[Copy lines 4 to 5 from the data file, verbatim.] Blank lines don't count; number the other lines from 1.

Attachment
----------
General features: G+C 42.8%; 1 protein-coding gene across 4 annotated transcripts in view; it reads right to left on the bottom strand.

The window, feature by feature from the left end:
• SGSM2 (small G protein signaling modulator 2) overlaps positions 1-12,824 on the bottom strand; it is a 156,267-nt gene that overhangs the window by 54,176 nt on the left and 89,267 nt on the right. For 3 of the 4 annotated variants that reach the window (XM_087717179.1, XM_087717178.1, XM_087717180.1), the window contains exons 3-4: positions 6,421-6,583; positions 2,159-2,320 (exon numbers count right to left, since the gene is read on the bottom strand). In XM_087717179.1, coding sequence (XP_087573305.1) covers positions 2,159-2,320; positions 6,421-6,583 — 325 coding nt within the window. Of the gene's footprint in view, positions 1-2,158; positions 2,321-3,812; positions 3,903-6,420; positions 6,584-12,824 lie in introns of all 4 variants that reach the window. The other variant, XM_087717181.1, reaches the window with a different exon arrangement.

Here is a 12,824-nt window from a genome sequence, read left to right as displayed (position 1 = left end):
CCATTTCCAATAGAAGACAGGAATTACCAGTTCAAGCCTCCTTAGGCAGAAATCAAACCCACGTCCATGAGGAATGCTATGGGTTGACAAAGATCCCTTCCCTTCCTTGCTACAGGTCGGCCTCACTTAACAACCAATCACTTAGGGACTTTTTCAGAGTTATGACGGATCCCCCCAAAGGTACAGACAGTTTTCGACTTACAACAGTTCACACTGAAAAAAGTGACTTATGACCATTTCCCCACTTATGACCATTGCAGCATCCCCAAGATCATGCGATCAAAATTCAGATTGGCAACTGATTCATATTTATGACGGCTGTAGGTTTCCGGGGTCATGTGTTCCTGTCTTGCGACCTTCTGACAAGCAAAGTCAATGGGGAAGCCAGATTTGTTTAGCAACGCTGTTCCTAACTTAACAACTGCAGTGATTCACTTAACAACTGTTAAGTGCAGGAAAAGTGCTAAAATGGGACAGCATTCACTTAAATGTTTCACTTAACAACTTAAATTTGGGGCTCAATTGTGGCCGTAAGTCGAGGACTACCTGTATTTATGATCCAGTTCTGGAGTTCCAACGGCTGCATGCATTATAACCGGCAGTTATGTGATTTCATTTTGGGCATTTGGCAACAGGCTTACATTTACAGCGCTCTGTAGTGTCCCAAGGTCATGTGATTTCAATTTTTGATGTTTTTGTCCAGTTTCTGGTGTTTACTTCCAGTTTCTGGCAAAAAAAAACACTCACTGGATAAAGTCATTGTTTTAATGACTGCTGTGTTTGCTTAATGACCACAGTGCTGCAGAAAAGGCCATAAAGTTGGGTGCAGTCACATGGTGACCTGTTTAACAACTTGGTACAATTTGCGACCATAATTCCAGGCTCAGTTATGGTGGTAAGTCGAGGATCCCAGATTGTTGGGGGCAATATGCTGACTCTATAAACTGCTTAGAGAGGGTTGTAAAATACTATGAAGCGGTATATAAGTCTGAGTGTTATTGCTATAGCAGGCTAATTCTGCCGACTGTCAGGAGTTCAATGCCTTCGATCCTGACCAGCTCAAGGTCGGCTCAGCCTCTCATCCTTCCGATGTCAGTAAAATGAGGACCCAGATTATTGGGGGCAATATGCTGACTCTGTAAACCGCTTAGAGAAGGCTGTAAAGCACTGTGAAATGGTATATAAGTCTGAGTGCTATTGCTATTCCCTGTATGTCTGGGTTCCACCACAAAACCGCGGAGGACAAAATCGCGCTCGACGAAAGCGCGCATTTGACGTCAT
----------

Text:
Here is a 12,824-nt window from a genome sequence, read left to right as displayed (position 1 = left end):
CCATTTCCAATAGAAGACAGGAATTACCAGTTCAAGCCTCCTTAGGCAGAAATCAAACCCACGTCCATGAGGAATGCTATGGGTTGACAAAGATCCCTTCCCTTCCTTGCTACAGGTCGGCCTCACTTAACAACCAATCACTTAGGGACTTTTTCAGAGTTATGACGGATCCCCCCAAAGGTACAGACAGTTTTCGACTTACAACAGTTCACACTGAAAAAAGTGACTTATGACCATTTCCCCACTTATGACCATTGCAGCATCCCCAAGATCATGCGATCAAAATTCAGATTGGCAACTGATTCATATTTATGACGGCTGTAGGTTTCCGGGGTCATGTGTTCCTGTCTTGCGACCTTCTGACAAGCAAAGTCAATGGGGAAGCCAGATTTGTTTAGCAACGCTGTTCCTAACTTAACAACTGCAGTGATTCACTTAACAACTGTTAAGTGCAGGAAAAGTGCTAAAATGGGACAGCATTCACTTAAATGTTTCACTTAACAACTTAAATTTGGGGCTCAATTGTGGCCGTAAGTCGAGGACTACCTGTATTTATGATCCAGTTCTGGAGTTCCAACGGCTGCATGCATTATAACCGGCAGTTATGTGATTTCATTTTGGGCATTTGGCAACAGGCTTACATTTACAGCGCTCTGTAGTGTCCCAAGGTCATGTGATTTCAATTTTTGATGTTTTTGTCCAGTTTCTGGTGTTTACTTCCAGTTTCTGGCAAAAAAAAACACTCACTGGATAAAGTCATTGTTTTAATGACTGCTGTGTTTGCTTAATGACCACAGTGCTGCAGAAAAGGCCATAAAGTTGGGTGCAGTCACATGGTGACCTGTTTAACAACTTGGTACAATTTGCGACCATAATTCCAGGCTCAGTTATGGTGGTAAGTCGAGGATCCCAGATTGTTGGGGGCAATATGCTGACTCTATAAACTGCTTAGAGAGGGTTGTAAAATACTATGAAGCGGTATATAAGTCTGAGTGTTATTGCTATAGCAGGCTAATTCTGCCGACTGTCAGGAGTTCAATGCCTTCGATCCTGACCAGCTCAAGGTCGGCTCAGCCTCTCATCCTTCCGATGTCAGTAAAATGAGGACCCAGATTATTGGGGGCAATATGCTGACTCTGTAAACCGCTTAGAGAAGGCTGTAAAGCACTGTGAAATGGTATATAAGTCTGAGTGCTATTGCTATTCCCTGTATGTCTGGGTTCCACCACAAAACCGCGGAGGACAAAATCGCGCTCGACGAAAGCGCGCATTTGACGTCAT